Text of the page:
Facebook Inc (FB) CFO David Ebersman Sells Almost 1M Shares

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Facebook Inc (NASDAQ:FB) Chief Financial Officer David Ebersman has sold off about 900,000 shares of the company, according to regulatory filings. Executives of major companies are required to report when they sell shares of their companies.

Facebook Inc (FB) CFO David Ebersman Sells Almost 1M Shares

Facebook’s Ebersman and his family trust shift their shares

According to the filing, the Ebersman Family Trust UA transfored 1.4 million shares of Facebook Inc (NASDAQ:FB)’s class-A common stock to Ebersman himself. At this point, the trust now owns almost 319,000 shares. Ebersman reportedly then sold almost 500,000 shares at around $46 each and more than 400,000 additional shares for around $47 a share. He raked in around $43 million in selling those shares.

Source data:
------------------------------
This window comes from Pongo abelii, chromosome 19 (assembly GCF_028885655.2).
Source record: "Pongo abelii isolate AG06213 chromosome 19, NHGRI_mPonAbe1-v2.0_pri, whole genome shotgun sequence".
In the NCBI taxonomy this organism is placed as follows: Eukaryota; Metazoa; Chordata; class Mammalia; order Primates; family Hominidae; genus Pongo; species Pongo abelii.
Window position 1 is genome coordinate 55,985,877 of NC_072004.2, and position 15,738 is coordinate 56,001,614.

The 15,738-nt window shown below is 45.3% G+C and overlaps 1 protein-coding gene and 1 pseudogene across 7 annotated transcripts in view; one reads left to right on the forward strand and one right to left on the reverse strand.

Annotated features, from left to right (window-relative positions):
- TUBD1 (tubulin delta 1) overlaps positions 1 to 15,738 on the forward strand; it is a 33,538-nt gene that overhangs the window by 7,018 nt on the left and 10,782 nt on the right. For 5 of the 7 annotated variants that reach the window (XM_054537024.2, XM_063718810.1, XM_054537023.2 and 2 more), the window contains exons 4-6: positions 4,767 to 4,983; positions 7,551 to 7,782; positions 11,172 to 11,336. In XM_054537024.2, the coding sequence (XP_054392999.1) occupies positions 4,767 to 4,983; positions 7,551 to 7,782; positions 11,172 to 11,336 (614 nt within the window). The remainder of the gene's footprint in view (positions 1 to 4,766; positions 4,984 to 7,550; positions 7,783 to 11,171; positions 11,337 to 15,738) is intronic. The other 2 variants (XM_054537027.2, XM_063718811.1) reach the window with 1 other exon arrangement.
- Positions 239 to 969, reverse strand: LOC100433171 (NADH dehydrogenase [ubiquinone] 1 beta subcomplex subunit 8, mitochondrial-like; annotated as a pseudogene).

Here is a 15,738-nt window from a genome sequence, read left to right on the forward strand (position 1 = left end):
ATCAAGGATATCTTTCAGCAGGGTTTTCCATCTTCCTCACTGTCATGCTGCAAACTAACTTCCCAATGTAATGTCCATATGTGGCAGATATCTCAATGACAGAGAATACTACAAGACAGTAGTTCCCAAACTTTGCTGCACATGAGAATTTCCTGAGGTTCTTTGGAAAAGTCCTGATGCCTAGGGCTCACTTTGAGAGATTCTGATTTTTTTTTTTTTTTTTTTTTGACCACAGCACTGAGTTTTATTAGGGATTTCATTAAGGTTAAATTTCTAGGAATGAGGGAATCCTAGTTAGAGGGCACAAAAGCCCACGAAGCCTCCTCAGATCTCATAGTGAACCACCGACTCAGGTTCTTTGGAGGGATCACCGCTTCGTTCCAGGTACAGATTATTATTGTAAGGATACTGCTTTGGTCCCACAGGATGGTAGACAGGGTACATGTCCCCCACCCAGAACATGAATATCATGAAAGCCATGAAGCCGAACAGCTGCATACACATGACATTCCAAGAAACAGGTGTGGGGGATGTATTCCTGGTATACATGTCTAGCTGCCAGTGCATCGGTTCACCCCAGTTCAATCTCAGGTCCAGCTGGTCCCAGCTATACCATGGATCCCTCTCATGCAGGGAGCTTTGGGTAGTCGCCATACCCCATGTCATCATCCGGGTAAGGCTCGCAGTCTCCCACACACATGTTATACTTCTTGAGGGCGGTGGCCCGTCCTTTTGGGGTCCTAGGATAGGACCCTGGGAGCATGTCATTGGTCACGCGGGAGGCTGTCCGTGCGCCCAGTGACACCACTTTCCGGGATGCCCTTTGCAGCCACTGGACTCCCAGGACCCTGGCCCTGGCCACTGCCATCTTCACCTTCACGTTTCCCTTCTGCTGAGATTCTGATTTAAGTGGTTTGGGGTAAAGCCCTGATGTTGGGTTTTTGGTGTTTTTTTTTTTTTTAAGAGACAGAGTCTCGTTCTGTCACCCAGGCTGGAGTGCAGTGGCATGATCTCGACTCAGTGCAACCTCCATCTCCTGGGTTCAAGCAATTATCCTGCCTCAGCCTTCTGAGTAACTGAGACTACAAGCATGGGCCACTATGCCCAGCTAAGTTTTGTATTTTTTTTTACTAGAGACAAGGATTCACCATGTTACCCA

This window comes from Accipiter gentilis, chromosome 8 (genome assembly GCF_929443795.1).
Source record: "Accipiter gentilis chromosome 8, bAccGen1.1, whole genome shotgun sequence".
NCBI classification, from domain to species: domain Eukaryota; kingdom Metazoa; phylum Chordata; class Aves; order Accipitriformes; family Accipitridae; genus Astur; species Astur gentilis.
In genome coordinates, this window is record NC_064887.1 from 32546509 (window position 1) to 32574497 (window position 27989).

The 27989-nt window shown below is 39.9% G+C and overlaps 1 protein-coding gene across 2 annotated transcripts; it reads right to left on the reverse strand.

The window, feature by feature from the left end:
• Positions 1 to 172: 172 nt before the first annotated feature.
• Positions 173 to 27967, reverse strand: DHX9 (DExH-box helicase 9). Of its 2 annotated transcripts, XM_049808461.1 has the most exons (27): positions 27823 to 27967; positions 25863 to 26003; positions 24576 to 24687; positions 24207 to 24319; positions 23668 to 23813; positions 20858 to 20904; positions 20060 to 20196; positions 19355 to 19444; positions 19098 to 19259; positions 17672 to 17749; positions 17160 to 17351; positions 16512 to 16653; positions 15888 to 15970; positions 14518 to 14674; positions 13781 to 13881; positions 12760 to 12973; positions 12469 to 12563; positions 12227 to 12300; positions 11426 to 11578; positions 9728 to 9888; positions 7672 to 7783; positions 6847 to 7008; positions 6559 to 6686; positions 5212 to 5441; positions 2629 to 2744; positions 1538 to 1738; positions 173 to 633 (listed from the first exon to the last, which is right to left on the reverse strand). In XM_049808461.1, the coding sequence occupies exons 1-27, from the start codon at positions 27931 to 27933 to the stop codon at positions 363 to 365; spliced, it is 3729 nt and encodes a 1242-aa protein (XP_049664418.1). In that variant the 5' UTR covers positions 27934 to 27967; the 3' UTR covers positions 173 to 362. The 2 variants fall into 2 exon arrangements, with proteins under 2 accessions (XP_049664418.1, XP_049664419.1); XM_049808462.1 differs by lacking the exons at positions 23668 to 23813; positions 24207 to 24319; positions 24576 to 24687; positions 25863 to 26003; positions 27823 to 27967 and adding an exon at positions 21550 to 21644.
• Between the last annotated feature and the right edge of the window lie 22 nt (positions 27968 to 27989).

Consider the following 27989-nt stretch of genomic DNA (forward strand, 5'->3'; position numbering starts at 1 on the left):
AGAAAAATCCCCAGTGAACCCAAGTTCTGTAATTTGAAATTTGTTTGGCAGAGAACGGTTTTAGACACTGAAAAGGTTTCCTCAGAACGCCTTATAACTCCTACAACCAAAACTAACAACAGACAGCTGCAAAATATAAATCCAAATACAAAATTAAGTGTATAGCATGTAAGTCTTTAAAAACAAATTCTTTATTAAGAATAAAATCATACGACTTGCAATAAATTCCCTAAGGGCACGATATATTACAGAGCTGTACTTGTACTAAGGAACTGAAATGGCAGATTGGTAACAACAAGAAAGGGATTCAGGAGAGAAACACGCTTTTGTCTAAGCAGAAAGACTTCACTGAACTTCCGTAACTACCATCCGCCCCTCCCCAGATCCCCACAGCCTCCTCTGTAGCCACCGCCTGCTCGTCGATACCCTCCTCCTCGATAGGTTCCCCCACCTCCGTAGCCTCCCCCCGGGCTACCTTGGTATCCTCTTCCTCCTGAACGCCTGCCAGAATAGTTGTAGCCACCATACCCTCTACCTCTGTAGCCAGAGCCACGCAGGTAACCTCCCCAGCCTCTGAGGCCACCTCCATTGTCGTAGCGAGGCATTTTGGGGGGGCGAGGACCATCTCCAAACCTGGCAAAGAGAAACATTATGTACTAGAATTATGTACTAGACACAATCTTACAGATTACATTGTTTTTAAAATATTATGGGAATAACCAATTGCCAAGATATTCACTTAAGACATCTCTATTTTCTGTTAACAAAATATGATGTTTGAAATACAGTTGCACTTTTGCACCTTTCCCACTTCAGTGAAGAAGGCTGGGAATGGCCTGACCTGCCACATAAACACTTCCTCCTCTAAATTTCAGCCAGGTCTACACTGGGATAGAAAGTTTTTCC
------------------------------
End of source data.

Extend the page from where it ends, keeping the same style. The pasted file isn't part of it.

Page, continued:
Currently Ebersman himself holds about 651,000 shares of Facebook Inc (NASDAQ:FB)’s common shares. A spokesperson for the social network told The Wall Street Journal that Ebersman’s sale of shares was part of his pre-arranged selling plan. The spokesperson also said that those shares were about 8.5% of his equity in Facebook.

Facebook shares on a tear

Shares of Facebook Inc (NASDAQ:FB) have been tearing it up on Wall Street since the company’s positive earnings report earlier this year. Ebersman isn’t the only executive at the social network to sell off shares. Several executive pre-arranged plans were triggered months ago when the company’s shares approached and then passed their opening day price. So far this year, Ebersman has sold a total of almost 2 million shares. Prior to his share sales this week, he had sold about 901,000 shares for about $30 million, according to Thomson Reuters.

It isn’t uncommon for executives to sell shares in their company, especially when it comes to one like Facebook Inc (NASDAQ:FB) where the stock spent almost the first year of its life on the stock exchange significantly lower than where it opened. It also makes sense because many executives are awarded shares which vest over time, so some simply start selling after a new set of shares vest.

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